I didn’t know what to expect when attending the UXPA KC April event at the Cerner Innovation Campus. This was my first UXPA event and I have never attended a “User Group” where the presenter was brought in via Skype. However with a presenter like Don Norman, these are challenges I am willing to overlook. To be able to sit at the feet and listen to someone who has been instrumental to the design field in the past four decades was a great honor.
Cerner has an amazing campus! They have put a lot into the design of their products over the past decade and they definitely have what it takes to innovate in the healthcare software industry. We are proud to have them in the Kansas City area.
The UXPA group is awesome! The energy of the diverse audience is something I have dreamed of in the .NET/development community for years. The audience was very quick to interact with the Wizard of Design (whose head was being broadcasted to the group via Skype with a green hue) and Don had quick and well thought out responses.
I will definitely continue to attend these events and can’t wait to try this model with some other groups we are a part of.
Tip #1 – Work on Stuff People Will Use, Not the “Doors That Cannot be Opened”
Once the meeting got started, Don gave us some insight into his initial ventures into the design world. Coming from a psychology background, Don wanted to study the behaviors caused by bad design of everyday items. Don said, “The real world is a lot more interesting than the academic.” Instead of picking the path of solving the single problems people dedicate their entire lives to, or “the doors that cannot be opened”, Don turned his attention to the way people used products. I completely agree with Don on this point, the more you can help with people who have specific solvable problems that make them happy, the more you will enjoy your work.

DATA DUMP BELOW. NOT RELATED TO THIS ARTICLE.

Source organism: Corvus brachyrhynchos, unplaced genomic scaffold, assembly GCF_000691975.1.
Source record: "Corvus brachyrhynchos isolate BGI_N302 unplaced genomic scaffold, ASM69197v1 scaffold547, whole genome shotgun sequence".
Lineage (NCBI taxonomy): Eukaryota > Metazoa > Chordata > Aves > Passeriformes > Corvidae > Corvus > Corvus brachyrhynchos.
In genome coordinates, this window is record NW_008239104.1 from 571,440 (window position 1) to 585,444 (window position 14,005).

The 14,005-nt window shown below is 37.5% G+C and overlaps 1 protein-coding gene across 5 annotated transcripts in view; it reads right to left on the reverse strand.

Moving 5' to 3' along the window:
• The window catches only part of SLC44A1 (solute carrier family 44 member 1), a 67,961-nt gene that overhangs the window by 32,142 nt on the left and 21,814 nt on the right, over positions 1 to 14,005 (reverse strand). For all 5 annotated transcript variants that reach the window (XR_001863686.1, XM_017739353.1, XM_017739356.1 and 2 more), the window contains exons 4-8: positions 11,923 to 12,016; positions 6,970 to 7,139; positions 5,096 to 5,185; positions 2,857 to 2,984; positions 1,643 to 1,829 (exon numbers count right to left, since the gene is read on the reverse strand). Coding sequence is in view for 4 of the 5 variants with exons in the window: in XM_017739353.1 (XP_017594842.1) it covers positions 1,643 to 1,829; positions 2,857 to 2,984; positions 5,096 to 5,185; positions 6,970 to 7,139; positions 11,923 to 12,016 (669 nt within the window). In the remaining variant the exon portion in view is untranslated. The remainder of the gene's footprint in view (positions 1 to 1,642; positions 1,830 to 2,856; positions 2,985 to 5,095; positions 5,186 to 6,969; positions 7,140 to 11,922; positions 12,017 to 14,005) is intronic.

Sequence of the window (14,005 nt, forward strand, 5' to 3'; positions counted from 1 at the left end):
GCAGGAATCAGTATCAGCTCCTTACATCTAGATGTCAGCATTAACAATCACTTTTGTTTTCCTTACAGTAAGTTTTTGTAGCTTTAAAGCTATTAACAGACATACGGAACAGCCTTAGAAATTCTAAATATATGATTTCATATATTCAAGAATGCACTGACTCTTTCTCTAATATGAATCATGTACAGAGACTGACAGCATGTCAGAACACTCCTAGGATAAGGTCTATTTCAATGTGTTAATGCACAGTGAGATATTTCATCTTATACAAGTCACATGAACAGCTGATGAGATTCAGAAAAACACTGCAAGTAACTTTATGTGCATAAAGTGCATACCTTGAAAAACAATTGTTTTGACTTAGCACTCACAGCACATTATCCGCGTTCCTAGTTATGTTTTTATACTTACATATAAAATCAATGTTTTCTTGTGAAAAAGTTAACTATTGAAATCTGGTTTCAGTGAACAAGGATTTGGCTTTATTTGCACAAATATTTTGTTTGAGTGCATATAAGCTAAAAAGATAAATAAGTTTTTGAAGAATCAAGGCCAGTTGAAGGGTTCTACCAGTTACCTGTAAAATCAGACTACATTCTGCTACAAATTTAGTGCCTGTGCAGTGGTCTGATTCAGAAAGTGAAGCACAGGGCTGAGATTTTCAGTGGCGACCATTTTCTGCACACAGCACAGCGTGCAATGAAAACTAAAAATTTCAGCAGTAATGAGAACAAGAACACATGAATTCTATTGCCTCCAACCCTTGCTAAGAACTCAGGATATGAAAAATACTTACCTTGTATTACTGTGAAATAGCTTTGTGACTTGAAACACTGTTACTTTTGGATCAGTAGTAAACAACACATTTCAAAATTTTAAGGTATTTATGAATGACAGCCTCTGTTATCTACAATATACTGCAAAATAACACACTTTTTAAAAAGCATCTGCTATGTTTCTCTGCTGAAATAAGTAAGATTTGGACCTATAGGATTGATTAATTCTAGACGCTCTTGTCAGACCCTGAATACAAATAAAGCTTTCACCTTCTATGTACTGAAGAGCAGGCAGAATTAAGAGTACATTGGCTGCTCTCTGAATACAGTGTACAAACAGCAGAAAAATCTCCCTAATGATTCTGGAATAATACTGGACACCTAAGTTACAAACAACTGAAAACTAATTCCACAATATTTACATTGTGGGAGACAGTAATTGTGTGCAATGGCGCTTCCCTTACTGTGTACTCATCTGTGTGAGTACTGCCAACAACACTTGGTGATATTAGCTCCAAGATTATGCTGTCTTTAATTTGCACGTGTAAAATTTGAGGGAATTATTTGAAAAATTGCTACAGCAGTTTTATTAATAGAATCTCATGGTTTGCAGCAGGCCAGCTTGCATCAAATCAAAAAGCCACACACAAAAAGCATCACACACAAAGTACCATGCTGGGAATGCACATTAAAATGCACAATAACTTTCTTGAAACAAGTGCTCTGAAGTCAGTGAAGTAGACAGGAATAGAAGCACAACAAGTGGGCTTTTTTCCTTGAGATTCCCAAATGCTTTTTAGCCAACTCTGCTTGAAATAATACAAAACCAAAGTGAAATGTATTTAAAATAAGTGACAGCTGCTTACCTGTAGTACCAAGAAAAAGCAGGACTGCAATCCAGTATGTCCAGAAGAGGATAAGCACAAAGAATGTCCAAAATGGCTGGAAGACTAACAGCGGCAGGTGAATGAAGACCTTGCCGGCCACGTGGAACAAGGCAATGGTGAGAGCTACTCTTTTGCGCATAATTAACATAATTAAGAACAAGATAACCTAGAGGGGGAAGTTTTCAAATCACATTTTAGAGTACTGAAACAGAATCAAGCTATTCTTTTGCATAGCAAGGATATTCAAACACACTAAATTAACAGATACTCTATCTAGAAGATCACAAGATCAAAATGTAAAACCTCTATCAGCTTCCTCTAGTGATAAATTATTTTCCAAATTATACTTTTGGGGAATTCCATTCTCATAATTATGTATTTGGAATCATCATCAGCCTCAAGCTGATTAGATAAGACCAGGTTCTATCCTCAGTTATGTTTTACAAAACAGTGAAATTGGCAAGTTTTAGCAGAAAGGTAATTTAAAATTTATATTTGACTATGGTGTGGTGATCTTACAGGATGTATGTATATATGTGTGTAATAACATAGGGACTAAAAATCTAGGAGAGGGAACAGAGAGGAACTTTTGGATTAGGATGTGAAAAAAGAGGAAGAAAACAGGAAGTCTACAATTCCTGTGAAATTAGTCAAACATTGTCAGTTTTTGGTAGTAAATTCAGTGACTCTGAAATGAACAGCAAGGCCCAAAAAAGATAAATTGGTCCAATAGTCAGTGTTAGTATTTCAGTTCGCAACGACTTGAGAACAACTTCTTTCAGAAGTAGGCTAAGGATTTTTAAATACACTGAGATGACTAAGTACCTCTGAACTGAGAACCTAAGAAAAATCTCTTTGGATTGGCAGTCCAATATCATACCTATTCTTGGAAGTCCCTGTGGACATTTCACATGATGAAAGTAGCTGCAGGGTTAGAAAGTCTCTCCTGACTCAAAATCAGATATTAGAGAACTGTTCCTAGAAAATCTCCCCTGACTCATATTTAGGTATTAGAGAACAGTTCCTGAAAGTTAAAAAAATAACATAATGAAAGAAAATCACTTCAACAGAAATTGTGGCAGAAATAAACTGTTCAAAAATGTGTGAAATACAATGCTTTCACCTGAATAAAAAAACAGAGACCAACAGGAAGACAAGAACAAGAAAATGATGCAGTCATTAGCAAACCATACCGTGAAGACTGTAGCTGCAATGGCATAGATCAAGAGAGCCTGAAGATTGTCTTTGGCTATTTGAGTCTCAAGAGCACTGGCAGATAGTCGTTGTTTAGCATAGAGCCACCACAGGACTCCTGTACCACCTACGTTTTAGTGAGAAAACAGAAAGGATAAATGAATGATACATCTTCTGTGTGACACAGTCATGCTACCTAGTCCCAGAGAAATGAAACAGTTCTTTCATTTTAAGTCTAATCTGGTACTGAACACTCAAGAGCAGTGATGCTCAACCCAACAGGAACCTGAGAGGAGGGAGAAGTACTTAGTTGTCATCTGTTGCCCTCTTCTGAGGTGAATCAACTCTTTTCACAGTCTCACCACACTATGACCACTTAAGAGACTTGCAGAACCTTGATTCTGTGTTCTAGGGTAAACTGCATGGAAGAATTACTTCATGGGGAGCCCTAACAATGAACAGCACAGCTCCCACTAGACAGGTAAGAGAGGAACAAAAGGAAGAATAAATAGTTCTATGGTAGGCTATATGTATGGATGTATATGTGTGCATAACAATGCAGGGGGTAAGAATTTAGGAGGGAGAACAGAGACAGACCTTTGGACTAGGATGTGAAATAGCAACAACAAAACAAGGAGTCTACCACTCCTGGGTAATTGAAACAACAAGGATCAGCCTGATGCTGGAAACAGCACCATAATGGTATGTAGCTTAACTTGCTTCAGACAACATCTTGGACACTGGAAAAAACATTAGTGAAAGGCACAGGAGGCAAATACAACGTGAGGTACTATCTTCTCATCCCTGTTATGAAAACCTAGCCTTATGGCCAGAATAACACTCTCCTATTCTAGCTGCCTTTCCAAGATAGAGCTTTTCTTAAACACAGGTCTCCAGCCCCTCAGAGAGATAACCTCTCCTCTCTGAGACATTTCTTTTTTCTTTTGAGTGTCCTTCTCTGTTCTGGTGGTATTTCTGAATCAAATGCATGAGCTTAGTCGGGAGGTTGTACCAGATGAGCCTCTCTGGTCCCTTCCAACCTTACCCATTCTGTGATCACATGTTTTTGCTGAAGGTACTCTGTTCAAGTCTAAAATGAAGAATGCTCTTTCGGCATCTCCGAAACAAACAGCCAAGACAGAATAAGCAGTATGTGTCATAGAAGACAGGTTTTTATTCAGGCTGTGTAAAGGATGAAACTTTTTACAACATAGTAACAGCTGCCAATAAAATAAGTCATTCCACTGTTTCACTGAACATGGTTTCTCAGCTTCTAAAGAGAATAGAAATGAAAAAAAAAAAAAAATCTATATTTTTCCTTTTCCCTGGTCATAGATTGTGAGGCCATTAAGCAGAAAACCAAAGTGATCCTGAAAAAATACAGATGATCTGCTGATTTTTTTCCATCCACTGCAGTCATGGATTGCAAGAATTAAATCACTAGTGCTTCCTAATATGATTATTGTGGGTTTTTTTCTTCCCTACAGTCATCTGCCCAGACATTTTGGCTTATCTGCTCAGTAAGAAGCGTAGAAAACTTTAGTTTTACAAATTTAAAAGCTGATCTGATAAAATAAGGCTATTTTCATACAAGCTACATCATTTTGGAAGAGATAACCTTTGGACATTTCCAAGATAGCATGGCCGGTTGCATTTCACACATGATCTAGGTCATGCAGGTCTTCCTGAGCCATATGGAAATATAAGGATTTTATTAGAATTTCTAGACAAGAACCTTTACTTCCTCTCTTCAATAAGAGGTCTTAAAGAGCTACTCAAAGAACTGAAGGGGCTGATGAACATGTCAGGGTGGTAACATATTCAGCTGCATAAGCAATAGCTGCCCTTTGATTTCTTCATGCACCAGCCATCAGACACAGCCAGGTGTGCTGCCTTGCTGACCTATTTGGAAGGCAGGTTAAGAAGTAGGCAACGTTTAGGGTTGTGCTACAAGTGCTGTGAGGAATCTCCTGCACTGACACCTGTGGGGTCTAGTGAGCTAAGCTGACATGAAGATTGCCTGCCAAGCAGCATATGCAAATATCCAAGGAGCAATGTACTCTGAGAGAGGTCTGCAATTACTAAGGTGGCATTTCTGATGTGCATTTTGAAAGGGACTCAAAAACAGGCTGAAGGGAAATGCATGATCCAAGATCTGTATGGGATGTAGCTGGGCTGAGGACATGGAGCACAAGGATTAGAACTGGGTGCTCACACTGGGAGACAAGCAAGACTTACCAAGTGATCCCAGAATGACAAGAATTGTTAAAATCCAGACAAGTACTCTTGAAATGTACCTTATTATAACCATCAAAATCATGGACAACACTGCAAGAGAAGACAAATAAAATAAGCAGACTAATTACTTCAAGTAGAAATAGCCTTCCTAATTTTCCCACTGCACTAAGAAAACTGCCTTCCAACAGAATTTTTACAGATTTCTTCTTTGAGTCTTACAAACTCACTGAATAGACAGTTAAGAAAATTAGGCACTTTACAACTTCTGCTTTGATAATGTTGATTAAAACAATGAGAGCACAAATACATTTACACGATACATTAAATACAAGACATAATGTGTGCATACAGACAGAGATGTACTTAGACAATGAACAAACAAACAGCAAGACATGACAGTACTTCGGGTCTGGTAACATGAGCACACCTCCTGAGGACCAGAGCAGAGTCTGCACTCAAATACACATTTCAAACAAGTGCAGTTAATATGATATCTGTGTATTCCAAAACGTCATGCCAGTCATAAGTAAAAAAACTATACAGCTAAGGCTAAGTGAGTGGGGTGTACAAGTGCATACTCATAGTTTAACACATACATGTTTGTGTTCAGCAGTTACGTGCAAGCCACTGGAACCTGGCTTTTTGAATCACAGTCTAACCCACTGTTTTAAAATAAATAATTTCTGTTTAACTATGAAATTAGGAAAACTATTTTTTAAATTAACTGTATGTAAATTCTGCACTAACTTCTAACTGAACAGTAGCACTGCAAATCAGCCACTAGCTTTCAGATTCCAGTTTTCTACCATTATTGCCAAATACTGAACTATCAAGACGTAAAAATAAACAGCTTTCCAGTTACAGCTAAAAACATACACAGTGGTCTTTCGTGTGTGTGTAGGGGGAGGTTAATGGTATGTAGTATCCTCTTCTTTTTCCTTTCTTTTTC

Tip #2 – It is not good to have too many creative people in one company
Too many good ideas can be unhealthy for an organization. If everyone is constantly coming up with ideas, we lose the momentum needed to execute on the first idea. We need a balance of creative people and people who execute on creative ideas. The people who can execute on others ideas are the ones who make your products more robust and can help you get to market faster without sacrificing quality.
Tip #3 – Use Signifiers with Mobile Applications so Your Users Don’t Have To Guess On The Correct Gestures
As we start to work with more mobile devices and less common gestures due to vendor preference (think using a Windows Phone versus an iOS device) and start to design interfaces for our applications that stand out, giving hints through the designs to users for the correct action we want them to take will help adoption. Don gave the example of Windows Phone showing the peak of the next screen on the right side. By seeing there is something else, you are drawn to swipe from right to left to expose the next screen. Otherwise, it will take a lot more trial and error or yet-another-overlay-education-screen that will go away after the first use.
Tip #4 – The Best Skill for the Next Generation of Designers is Empathy
You must have empathy for the customer AND the business. Dictionary.com (wow, that is weird to not say, “Webster’s Dictionary”) defines empathy as the intellectual identification with or vicarious experiencing of the feelings, thoughts, or attitudes of another. The keywords in that definition is “intellectual”, “experiencing”, and “feelings”. We have to be willing to experience interactions through the customers experience in the way the application makes them feel and at the same time the thoughts of the individuals within the business during the decision making process. It is very easy to lean towards the customers experience over the need for the business to make profit or the focus on profit over the need for happy customers. Finding balance takes time and analysis on each side.
- Don Norman is amazing, follow him on twitter!
- UXPA KC has a great thing going, attend the next meeting
- Cerner UX is doing some amazing thinks with their UX lab
-Jeff Julian, Managing Partner